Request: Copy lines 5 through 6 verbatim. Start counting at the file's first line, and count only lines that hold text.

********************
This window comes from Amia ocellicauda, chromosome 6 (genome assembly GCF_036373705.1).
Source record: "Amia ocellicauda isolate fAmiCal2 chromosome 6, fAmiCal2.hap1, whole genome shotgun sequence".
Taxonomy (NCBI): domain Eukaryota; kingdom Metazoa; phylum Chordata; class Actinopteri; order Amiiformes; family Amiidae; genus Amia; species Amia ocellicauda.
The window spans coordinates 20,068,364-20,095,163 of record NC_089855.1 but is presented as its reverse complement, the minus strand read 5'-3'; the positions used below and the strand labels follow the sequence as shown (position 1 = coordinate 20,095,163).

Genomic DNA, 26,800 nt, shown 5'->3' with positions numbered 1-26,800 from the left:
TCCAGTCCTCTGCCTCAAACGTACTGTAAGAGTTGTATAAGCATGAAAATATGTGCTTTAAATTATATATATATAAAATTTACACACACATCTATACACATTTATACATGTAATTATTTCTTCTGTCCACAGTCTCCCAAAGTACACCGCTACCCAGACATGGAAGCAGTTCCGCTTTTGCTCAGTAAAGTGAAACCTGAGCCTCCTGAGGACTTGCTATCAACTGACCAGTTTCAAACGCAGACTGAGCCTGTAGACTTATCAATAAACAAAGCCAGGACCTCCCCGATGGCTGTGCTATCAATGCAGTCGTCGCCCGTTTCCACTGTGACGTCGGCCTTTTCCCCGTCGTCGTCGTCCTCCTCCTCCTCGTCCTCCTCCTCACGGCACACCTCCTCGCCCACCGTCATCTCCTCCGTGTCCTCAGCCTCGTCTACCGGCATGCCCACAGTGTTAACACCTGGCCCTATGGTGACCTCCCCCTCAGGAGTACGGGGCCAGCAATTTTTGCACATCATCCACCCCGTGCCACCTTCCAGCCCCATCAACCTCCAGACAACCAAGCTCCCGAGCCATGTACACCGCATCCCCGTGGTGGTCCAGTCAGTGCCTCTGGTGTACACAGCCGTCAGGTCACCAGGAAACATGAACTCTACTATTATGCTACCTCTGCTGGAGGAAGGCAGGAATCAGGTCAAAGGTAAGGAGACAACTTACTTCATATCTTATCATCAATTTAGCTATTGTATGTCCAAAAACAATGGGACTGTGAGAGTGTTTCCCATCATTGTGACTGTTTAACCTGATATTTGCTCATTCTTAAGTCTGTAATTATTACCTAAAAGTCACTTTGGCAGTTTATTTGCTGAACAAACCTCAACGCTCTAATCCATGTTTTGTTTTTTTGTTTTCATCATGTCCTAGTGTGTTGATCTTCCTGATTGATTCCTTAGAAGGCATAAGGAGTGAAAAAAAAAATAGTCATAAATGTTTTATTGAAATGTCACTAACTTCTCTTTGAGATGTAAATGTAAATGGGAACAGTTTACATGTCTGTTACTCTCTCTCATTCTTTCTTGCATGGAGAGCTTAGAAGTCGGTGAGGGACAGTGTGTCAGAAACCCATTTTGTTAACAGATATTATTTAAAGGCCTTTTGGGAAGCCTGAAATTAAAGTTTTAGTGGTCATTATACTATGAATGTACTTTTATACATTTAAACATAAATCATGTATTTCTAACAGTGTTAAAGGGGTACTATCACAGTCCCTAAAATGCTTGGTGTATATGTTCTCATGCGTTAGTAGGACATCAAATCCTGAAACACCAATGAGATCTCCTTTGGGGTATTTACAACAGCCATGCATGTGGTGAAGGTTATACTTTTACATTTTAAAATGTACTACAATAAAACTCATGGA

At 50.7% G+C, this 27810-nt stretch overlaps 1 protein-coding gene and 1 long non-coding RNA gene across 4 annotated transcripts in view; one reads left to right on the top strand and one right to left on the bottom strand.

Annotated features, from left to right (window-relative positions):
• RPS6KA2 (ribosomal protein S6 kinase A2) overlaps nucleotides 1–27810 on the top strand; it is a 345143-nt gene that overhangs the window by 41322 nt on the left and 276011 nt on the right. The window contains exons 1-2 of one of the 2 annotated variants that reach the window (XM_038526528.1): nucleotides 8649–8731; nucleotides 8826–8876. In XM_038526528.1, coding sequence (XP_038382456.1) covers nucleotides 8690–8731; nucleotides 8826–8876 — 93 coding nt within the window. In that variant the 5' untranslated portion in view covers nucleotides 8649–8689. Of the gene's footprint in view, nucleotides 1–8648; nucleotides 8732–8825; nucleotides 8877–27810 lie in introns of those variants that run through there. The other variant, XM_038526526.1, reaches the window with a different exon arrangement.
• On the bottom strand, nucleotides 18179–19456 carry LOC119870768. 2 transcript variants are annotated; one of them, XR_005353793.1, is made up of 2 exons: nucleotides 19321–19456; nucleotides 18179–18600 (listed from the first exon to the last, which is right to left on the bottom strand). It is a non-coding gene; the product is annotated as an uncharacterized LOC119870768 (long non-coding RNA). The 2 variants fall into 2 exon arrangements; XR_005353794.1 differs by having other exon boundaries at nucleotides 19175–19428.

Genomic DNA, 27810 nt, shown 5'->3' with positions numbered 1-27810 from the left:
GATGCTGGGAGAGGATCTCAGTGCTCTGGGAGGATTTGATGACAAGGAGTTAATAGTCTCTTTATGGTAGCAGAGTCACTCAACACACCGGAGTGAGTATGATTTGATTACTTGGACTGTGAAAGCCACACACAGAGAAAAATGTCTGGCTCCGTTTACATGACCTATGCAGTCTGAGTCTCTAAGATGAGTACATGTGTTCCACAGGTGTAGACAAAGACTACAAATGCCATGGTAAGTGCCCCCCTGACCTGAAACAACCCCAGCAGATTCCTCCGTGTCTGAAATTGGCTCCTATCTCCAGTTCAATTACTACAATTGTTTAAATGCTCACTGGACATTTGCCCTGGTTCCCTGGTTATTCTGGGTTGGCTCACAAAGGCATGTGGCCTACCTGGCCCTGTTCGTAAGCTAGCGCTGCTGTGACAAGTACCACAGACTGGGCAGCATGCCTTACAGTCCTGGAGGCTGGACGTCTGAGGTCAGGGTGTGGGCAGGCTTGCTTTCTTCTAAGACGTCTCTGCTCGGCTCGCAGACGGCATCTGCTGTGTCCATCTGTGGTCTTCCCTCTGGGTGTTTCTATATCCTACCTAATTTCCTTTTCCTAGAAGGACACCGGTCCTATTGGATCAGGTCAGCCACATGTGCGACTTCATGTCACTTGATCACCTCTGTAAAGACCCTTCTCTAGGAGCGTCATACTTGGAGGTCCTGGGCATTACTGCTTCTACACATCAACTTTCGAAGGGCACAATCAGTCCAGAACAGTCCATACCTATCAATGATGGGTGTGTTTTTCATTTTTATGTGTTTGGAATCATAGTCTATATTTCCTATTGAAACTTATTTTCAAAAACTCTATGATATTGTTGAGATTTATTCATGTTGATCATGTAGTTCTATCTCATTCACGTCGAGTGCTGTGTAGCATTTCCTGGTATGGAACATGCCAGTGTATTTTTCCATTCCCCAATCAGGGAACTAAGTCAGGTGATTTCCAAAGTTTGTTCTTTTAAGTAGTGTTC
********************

Genomic DNA, 26,800 nt, shown 5'->3' with positions numbered 1-26,800 from the left:
TCCAGTCCTCTGCCTCAAACGTACTGTAAGAGTTGTATAAGCATGAAAATATGTGCTTTAAATTATATATATATAAAATTTACACACACATCTATACACATTTATACATGTAATTATTTCTTCTGTCCACAGTCTCCCAAAGTACACCGCTACCCAGACATGGAAGCAGTTCCGCTTTTGCTCAGTAAAGTGAAACCTGAGCCTCCTGAGGACTTGCTATCAACTGACCAGTTTCAAACGCAGACTGAGCCTGTAGACTTATCAATAAACAAAGCCAGGACCTCCCCGATGGCTGTGCTATCAATGCAGTCGTCGCCCGTTTCCACTGTGACGTCGGCCTTTTCCCCGTCGTCGTCGTCCTCCTCCTCCTCGTCCTCCTCCTCACGGCACACCTCCTCGCCCACCGTCATCTCCTCCGTGTCCTCAGCCTCGTCTACCGGCATGCCCACAGTGTTAACACCTGGCCCTATGGTGACCTCCCCCTCAGGAGTACGGGGCCAGCAATTTTTGCACATCATCCACCCCGTGCCACCTTCCAGCCCCATCAACCTCCAGACAACCAAGCTCCCGAGCCATGTACACCGCATCCCCGTGGTGGTCCAGTCAGTGCCTCTGGTGTACACAGCCGTCAGGTCACCAGGAAACATGAACTCTACTATTATGCTACCTCTGCTGGAGGAAGGCAGGAATCAGGTCAAAGGTAAGGAGACAACTTACTTCATATCTTATCATCAATTTAGCTATTGTATGTCCAAAAACAATGGGACTGTGAGAGTGTTTCCCATCATTGTGACTGTTTAACCTGATATTTGCTCATTCTTAAGTCTGTAATTATTACCTAAAAGTCACTTTGGCAGTTTATTTGCTGAACAAACCTCAACGCTCTAATCCATGTTTTGTTTTTTTGTTTTCATCATGTCCTAGTGTGTTGATCTTCCTGATTGATTCCTTAGAAGGCATAAGGAGTGAAAAAAAAAATAGTCATAAATGTTTTATTGAAATGTCACTAACTTCTCTTTGAGATGTAAATGTAAATGGGAACAGTTTACATGTCTGTTACTCTCTCTCATTCTTTCTTGCATGGAGAGCTTAGAAGTCGGTGAGGGACAGTGTGTCAGAAACCCATTTTGTTAACAGATATTATTTAAAGGCCTTTTGGGAAGCCTGAAATTAAAGTTTTAGTGGTCATTATACTATGAATGTACTTTTATACATTTAAACATAAATCATGTATTTCTAACAGTGTTAAAGGGGTACTATCACAGTCCCTAAAATGCTTGGTGTATATGTTCTCATGCGTTAGTAGGACATCAAATCCTGAAACACCAATGAGATCTCCTTTGGGGTATTTACAACAGCCATGCATGTGGTGAAGGTTATACTTTTACATTTTAAAATGTACTACAATAAAACTCATGGA